Friday, February 11, 2011

A Follow up to the Development post

A few days ago we had an interesting debate about the effectiveness of the Hollywood development process, sparked by this post.

A poster named Lesqueletterouge argued that my post of that day, contradicted an argument usually expressed with regard to that subject:

So we get it both ways huh? I can't remember if you've ever posted something to this effect on this site but I can't count how many times I've heard the excuse that "a script may go through many changes from page to screen" as a rebuttal to the claim that Hollywood buys a lot of terrible scripts.

But it seems to me that you're agreeing with the claim that Hollywood buys a lot of terrible scripts: "But honestly, most of the time when development seems to make a film worse, it's because the script was built on an untenable premise to begin with."

I replied below that, but as it might have escaped the notice of some, I decided to do what Ken Levine often does and "promote" a comment:

I think there's a fallacy in trying to find an absolute answer here. Yes, there are times when a brilliant script is compromised due to budget, director's vision, post-production, and test marketing. You can start with a daring script and end up with something less than. But sometimes you win with the compromised film and sometimes you don't.

Take Transformers: Revenge of the Fallen. The writers have been very open about how the process was that director Michael Bay told them the action scenes he wanted to shoot and left it up to them to string those pieces together. so from a writing standpoint, you end up with a square peg in a round hole in places, compounded by the fact the writers' strike left little time for rewriting. But the film had a release date and that meant it had to meet a start date.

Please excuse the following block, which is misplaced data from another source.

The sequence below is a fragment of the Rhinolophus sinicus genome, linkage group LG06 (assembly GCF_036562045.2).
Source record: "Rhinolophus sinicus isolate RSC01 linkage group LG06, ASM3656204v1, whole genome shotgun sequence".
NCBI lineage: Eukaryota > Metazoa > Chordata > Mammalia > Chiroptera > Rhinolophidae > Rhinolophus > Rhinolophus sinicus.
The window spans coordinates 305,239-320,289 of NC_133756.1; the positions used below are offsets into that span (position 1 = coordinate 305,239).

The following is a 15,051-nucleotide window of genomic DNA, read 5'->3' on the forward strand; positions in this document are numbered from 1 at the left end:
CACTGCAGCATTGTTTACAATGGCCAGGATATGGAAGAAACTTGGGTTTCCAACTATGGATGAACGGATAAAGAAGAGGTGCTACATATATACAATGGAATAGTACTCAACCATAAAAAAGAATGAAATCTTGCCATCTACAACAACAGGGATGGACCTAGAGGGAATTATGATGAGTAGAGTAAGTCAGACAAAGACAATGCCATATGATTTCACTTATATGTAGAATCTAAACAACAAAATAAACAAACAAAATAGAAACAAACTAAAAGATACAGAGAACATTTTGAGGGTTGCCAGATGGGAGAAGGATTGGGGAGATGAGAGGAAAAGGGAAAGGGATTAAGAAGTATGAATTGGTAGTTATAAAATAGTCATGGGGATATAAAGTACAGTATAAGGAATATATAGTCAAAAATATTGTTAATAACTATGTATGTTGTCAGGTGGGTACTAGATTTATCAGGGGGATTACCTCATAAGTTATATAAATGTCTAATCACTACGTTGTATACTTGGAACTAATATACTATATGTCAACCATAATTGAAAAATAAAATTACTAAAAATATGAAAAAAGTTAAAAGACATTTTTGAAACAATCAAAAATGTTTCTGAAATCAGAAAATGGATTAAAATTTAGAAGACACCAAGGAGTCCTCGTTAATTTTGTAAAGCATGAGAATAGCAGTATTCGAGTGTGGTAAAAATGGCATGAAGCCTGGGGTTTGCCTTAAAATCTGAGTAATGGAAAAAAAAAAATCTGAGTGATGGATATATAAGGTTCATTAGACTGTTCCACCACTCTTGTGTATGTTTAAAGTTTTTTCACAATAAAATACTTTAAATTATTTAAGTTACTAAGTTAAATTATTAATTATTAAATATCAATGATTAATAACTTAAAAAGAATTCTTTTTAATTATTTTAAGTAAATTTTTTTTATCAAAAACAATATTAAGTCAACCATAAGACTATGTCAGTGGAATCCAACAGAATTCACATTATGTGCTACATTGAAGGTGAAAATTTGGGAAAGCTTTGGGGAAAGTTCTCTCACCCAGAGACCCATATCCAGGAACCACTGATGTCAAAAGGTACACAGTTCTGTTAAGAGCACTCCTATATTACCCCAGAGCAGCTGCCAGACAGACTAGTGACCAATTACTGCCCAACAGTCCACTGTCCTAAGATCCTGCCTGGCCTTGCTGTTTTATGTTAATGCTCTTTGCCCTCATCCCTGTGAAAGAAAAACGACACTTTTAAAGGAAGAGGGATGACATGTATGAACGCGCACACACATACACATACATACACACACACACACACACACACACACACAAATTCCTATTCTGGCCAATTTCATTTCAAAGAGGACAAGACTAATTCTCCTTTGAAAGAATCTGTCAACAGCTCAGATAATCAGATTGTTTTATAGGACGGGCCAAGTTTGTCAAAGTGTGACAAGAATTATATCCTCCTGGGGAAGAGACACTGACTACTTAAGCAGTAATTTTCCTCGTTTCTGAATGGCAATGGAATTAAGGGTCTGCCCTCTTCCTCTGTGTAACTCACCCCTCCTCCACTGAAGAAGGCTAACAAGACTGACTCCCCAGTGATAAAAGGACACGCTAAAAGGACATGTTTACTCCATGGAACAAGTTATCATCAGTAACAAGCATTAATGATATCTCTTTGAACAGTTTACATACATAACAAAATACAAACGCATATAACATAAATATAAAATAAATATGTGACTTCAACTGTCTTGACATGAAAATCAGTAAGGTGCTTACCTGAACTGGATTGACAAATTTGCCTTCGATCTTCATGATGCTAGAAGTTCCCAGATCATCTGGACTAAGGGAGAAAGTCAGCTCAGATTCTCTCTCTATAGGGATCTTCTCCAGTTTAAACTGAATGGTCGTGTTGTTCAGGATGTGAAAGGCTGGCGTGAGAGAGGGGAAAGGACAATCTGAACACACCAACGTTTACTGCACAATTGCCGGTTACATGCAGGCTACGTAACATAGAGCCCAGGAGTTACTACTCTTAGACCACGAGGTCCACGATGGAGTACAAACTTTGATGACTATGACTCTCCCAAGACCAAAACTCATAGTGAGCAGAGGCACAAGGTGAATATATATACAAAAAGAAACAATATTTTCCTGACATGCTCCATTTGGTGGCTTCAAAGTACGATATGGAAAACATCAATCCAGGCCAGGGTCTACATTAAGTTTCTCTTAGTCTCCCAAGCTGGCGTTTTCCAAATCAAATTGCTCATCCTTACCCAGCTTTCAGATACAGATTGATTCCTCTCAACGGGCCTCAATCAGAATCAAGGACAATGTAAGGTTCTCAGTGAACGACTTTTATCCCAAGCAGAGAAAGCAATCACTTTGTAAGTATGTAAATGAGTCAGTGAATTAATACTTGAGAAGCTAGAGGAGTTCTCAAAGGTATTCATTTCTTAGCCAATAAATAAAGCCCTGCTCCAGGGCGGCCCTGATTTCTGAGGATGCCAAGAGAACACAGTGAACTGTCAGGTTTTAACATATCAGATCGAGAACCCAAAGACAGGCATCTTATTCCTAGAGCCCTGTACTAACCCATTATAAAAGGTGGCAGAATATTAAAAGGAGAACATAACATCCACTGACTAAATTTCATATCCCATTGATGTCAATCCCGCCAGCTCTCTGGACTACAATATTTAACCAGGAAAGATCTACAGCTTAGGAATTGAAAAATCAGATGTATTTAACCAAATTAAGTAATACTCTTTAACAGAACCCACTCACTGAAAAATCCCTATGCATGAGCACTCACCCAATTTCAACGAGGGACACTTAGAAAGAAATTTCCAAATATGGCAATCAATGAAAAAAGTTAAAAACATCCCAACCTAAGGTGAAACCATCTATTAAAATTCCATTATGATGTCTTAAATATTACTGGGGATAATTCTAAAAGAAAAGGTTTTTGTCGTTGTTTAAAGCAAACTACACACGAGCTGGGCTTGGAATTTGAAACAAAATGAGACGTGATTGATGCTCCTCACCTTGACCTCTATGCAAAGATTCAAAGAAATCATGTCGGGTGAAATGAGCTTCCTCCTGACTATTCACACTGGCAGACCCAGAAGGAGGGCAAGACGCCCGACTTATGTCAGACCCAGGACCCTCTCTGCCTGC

Most like me would argue that the film that resulted was a terrible assault on the eyes... but it made a shitload of money. So is it a terrible movie or a huge success? Each one is true... from a certain point of view. And if we do concede that it was a failure, whom do you blame, the writer, the director, the execs who set the start date, the development people who either didn't care or demanded extra robots so they could sell toys?

Let's look at the ending of Se7en. Spoiler: Gwyneth's head ends up in a box at the end, and Brad Pitt shoots Kevin Spacey dead. Producer Arnold Kopelson hated, HATED this ending. He thought they had a nice genre thriller that was going to be ruined by the major downer of an ending. These days, it's hard to imagine that film without that ending, and Director Fincher stuck to his guns.

But what if we'd gotten the happy ending? The Silence of the Lambs ending where the hero saves the girl and captures the person they've been hunting all the film? It could have been a powerful emotional release for the audience, one that left audiences charged up to watch the film again and repeat the thrill-ride.

Could it have worked? I don't know. Maybe the feel-good ending would have felt so false that audiences would have rejected it like a bad organ. Or it could have done 50% more in box office.

And here's the rub - we'll never know. I think that the downer ending feels true to what Fincher wrote... but then I can't say for sure what my reaction would have been to a new ending had I not known the original one. But had they done a feel-good ending that worked, we might be praising the process as finding a more crowd-friendly ending than the original intent.